New figures from Age UK show 'invisible but invaluable army' of the oldest carers saving the state billions.

New figures released this morning by Age UK show there is an army of carers amongst the oldest in our society (80 years and over) who are between them saving the health and care system a massive £5.9bn a year by providing unpaid care.

Over the past seven years the number of carers aged 80 and over has rocketed from 301,000 to 417,000, an increase of nearly 39%.  Now 1 in 7 people aged 80 and over provide some form of care to family or friends.

The total number of carers aged 65 and over who are providing informal care for another person has risen from nearly 1.7 million (1,675,000) to over two million (2,076,000) in the last seven years.

Carolilne Abrahams, Charity Director at Age UK said,  "We owe a huge debt of gratitude to the hundreds of thousands of over 80's who are caring, many of them virtually full-time, saving the country nearly £6 billion a year in the process.  More of that money needs spending on supporting them, as well as the people they look after, usually their partner, but sometimes a friend or disabled adult child."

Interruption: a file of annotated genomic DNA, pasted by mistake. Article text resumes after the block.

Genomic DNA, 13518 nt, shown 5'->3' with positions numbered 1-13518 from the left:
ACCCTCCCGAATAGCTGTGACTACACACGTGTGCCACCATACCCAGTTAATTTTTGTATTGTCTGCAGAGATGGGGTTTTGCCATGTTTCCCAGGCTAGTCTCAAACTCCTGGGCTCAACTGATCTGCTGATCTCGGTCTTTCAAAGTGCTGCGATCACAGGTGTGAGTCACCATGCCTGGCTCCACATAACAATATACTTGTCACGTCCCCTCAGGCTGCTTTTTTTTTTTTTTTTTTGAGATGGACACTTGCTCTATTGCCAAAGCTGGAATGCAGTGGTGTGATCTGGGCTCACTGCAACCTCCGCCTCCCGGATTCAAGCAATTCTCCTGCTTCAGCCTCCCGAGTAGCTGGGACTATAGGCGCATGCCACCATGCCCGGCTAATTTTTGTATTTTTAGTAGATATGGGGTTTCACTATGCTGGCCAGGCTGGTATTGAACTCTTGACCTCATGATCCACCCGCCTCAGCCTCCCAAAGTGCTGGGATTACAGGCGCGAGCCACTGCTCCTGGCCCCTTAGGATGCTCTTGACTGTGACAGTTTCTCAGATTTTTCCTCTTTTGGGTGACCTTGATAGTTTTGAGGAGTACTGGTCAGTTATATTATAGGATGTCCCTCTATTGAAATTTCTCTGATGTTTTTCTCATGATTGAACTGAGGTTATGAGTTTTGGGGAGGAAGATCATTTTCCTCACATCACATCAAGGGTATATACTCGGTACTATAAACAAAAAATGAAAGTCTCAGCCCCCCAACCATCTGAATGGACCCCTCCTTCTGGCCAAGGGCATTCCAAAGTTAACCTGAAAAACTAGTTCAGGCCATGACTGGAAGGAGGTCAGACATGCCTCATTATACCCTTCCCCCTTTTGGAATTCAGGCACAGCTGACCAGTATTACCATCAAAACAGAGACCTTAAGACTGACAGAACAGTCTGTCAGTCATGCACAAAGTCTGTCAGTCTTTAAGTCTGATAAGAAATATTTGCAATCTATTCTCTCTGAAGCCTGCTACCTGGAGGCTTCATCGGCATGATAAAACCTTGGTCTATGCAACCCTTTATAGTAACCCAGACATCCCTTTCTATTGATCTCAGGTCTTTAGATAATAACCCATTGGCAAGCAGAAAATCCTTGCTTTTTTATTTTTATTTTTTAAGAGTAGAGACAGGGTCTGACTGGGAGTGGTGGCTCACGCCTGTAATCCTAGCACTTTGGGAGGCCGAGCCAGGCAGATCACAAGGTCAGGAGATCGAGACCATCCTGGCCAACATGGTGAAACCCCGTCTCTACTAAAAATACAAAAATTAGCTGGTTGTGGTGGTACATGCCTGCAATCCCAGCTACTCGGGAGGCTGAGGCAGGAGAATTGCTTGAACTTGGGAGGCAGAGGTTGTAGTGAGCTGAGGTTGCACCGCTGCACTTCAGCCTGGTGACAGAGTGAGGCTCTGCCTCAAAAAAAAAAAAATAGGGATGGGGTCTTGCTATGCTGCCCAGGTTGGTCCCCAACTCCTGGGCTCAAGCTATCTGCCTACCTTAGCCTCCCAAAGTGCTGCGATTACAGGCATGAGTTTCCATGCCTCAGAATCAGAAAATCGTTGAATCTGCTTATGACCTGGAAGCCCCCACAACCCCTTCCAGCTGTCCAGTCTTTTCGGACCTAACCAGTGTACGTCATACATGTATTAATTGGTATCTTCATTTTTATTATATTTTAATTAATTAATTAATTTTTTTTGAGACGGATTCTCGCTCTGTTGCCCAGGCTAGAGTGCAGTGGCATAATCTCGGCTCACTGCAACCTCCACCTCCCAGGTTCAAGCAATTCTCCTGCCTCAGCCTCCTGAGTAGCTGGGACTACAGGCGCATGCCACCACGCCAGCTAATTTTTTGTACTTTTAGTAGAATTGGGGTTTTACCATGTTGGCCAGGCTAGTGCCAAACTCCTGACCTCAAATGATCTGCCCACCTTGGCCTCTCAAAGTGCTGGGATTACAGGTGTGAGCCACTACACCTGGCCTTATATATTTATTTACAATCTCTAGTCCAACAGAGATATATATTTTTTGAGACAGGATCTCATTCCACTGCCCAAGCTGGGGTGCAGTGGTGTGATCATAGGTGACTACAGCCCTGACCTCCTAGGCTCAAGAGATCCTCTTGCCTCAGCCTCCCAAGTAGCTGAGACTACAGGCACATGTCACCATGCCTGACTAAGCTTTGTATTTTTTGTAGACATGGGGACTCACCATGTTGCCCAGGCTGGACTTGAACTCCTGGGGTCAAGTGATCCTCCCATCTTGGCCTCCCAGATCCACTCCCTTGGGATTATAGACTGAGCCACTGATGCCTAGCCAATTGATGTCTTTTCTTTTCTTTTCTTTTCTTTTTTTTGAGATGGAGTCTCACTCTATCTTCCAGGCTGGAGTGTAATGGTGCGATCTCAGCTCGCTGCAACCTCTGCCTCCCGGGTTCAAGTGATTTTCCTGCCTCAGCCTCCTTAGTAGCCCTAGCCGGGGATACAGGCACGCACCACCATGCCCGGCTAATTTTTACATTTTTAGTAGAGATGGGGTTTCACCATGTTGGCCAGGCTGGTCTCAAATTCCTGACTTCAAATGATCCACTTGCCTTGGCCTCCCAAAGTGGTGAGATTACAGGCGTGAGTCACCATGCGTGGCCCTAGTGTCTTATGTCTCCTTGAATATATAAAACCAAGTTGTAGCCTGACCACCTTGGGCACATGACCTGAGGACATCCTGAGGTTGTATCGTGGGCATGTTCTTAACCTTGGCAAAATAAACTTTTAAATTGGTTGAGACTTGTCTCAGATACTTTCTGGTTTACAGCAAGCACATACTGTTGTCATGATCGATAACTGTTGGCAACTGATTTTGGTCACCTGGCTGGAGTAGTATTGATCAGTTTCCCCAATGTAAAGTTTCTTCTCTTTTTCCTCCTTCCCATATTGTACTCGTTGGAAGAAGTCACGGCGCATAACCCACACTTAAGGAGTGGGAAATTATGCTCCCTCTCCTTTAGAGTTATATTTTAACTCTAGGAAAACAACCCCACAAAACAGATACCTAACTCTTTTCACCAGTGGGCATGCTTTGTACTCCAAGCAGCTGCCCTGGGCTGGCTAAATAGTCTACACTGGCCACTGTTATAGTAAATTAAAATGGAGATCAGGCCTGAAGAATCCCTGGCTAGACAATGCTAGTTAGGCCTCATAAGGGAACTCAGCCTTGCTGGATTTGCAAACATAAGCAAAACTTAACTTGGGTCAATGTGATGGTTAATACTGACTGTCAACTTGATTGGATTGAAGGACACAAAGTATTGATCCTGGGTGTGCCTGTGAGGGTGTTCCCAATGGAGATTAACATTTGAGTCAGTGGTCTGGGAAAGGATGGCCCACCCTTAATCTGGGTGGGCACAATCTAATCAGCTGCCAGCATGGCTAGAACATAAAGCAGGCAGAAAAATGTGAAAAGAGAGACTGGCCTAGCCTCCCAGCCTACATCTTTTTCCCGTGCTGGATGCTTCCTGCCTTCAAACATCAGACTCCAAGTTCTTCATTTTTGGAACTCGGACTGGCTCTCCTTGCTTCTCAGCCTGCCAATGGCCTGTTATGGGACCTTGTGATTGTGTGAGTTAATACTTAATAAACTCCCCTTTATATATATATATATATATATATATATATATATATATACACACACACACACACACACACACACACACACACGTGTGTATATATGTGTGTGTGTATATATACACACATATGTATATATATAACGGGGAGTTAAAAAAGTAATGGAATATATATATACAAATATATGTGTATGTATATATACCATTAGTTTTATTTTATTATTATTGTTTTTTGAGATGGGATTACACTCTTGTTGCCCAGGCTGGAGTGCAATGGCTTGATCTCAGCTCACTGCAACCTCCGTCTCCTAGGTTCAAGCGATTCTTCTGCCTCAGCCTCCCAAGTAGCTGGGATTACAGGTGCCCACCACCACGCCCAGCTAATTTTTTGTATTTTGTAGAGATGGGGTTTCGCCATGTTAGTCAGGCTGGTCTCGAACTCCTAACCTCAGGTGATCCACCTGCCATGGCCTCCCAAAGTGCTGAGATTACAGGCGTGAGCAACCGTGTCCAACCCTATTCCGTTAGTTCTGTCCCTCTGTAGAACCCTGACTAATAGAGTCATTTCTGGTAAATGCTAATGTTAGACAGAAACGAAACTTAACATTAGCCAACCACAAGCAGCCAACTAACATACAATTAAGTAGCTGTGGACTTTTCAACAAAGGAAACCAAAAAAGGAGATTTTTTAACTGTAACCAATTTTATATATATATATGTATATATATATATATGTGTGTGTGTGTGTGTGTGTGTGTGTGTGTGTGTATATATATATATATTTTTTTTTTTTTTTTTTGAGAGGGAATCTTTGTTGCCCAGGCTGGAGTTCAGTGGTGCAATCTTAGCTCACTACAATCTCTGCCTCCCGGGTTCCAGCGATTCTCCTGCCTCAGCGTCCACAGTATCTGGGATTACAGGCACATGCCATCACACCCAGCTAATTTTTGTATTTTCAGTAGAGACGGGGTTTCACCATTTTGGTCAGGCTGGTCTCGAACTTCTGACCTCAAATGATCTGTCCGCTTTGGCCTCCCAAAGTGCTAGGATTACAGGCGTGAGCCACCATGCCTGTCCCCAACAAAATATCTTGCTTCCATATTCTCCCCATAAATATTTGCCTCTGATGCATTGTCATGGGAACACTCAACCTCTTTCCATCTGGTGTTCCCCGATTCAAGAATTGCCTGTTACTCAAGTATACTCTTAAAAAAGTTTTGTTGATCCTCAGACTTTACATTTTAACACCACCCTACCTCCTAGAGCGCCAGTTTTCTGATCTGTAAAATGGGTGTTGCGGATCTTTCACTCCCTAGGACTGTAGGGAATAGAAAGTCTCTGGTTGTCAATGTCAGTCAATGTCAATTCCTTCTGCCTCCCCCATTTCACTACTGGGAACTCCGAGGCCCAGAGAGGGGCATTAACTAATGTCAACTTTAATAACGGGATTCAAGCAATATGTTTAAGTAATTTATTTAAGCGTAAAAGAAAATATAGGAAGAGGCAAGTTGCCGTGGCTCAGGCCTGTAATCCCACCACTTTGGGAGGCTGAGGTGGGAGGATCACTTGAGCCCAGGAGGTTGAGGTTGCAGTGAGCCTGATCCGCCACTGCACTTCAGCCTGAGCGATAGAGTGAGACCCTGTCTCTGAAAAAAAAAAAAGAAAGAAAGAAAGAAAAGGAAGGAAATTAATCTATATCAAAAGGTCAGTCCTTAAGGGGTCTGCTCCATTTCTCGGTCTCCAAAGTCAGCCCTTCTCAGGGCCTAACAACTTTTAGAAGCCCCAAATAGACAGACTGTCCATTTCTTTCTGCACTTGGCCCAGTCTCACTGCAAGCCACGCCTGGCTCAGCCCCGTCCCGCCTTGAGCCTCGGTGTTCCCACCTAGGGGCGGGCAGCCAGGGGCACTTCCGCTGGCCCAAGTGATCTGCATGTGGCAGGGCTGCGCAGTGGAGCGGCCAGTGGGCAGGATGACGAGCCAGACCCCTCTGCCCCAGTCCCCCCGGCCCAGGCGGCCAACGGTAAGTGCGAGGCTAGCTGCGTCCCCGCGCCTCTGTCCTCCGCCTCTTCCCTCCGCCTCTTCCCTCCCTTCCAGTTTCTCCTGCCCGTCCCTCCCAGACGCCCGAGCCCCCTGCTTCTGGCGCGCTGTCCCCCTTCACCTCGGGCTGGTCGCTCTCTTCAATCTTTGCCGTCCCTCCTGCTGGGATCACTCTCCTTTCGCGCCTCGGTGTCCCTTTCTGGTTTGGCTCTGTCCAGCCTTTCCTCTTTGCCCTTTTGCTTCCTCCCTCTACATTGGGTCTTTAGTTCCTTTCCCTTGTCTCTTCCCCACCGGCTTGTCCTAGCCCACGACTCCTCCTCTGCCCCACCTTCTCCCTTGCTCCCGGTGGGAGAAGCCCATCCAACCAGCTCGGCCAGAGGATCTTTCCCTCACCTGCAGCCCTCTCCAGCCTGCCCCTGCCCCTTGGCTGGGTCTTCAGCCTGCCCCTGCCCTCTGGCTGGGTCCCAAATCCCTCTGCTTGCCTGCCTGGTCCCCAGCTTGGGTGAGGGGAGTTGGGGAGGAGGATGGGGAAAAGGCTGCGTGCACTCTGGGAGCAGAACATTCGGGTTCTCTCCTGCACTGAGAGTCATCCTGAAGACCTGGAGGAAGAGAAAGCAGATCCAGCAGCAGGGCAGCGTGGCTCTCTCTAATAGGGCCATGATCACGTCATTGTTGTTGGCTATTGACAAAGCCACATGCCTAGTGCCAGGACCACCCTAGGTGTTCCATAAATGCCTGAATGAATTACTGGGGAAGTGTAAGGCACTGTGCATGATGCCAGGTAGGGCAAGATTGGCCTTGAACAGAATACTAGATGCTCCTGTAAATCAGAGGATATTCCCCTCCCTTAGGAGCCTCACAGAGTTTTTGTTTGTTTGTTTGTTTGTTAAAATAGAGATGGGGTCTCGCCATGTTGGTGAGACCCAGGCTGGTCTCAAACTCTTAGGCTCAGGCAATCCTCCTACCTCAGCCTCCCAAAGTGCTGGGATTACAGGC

"The task of providing care ought to be fairly shared between individuals, families and the State, but as public funding falls further and further behind the growing demand for care we worry that very old people are being expected to fill the gap.  They can't do it all on their own and we shouldn't take advantage of their determindation to do right by those they love."

Age UK is one of the seven charities driving this year's Carers Week, which will take place from 6-12 June 2016 across the UK.